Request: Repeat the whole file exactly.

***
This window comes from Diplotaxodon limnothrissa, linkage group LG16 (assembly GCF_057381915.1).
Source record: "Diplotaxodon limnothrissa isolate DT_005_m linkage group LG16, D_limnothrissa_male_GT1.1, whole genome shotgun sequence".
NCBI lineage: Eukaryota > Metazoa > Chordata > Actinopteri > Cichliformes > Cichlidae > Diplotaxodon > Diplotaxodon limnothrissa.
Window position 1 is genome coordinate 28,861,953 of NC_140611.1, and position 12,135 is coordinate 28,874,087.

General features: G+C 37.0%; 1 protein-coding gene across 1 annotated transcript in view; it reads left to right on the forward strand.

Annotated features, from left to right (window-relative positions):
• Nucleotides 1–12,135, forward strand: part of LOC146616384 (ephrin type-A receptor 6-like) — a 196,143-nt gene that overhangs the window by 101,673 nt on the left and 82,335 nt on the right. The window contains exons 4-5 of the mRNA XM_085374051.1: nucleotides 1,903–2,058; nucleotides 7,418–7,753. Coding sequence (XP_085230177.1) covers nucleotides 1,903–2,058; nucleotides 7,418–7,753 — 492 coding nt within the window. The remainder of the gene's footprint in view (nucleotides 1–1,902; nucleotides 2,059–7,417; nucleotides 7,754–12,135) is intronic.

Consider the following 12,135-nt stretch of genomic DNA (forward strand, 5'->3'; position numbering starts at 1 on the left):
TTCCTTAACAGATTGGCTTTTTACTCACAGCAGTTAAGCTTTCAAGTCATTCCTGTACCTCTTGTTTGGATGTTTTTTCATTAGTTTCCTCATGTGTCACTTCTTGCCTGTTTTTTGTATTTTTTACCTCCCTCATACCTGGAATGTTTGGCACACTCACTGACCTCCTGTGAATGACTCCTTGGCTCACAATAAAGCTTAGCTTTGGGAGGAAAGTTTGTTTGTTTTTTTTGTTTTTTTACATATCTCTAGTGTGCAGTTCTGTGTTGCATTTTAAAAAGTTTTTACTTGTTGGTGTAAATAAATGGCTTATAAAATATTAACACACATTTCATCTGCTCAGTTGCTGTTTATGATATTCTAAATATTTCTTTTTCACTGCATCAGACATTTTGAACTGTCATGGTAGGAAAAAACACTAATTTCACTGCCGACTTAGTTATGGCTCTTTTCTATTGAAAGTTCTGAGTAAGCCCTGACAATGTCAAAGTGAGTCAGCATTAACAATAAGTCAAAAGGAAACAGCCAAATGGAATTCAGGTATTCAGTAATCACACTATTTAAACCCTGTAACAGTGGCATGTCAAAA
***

This window comes from Diplotaxodon limnothrissa, linkage group LG16 (assembly GCF_057381915.1).
Source record: "Diplotaxodon limnothrissa isolate DT_005_m linkage group LG16, D_limnothrissa_male_GT1.1, whole genome shotgun sequence".
NCBI lineage: Eukaryota > Metazoa > Chordata > Actinopteri > Cichliformes > Cichlidae > Diplotaxodon > Diplotaxodon limnothrissa.
Window position 1 is genome coordinate 28,861,953 of NC_140611.1, and position 12,135 is coordinate 28,874,087.

General features: G+C 37.0%; 1 protein-coding gene across 1 annotated transcript in view; it reads left to right on the forward strand.

Annotated features, from left to right (window-relative positions):
• Nucleotides 1–12,135, forward strand: part of LOC146616384 (ephrin type-A receptor 6-like) — a 196,143-nt gene that overhangs the window by 101,673 nt on the left and 82,335 nt on the right. The window contains exons 4-5 of the mRNA XM_085374051.1: nucleotides 1,903–2,058; nucleotides 7,418–7,753. Coding sequence (XP_085230177.1) covers nucleotides 1,903–2,058; nucleotides 7,418–7,753 — 492 coding nt within the window. The remainder of the gene's footprint in view (nucleotides 1–1,902; nucleotides 2,059–7,417; nucleotides 7,754–12,135) is intronic.

Consider the following 12,135-nt stretch of genomic DNA (forward strand, 5'->3'; position numbering starts at 1 on the left):
TTCCTTAACAGATTGGCTTTTTACTCACAGCAGTTAAGCTTTCAAGTCATTCCTGTACCTCTTGTTTGGATGTTTTTTCATTAGTTTCCTCATGTGTCACTTCTTGCCTGTTTTTTGTATTTTTTACCTCCCTCATACCTGGAATGTTTGGCACACTCACTGACCTCCTGTGAATGACTCCTTGGCTCACAATAAAGCTTAGCTTTGGGAGGAAAGTTTGTTTGTTTTTTTTGTTTTTTTACATATCTCTAGTGTGCAGTTCTGTGTTGCATTTTAAAAAGTTTTTACTTGTTGGTGTAAATAAATGGCTTATAAAATATTAACACACATTTCATCTGCTCAGTTGCTGTTTATGATATTCTAAATATTTCTTTTTCACTGCATCAGACATTTTGAACTGTCATGGTAGGAAAAAACACTAATTTCACTGCCGACTTAGTTATGGCTCTTTTCTATTGAAAGTTCTGAGTAAGCCCTGACAATGTCAAAGTGAGTCAGCATTAACAATAAGTCAAAAGGAAACAGCCAAATGGAATTCAGGTATTCAGTAATCACACTATTTAAACCCTGTAACAGTGGCATGTCAAAA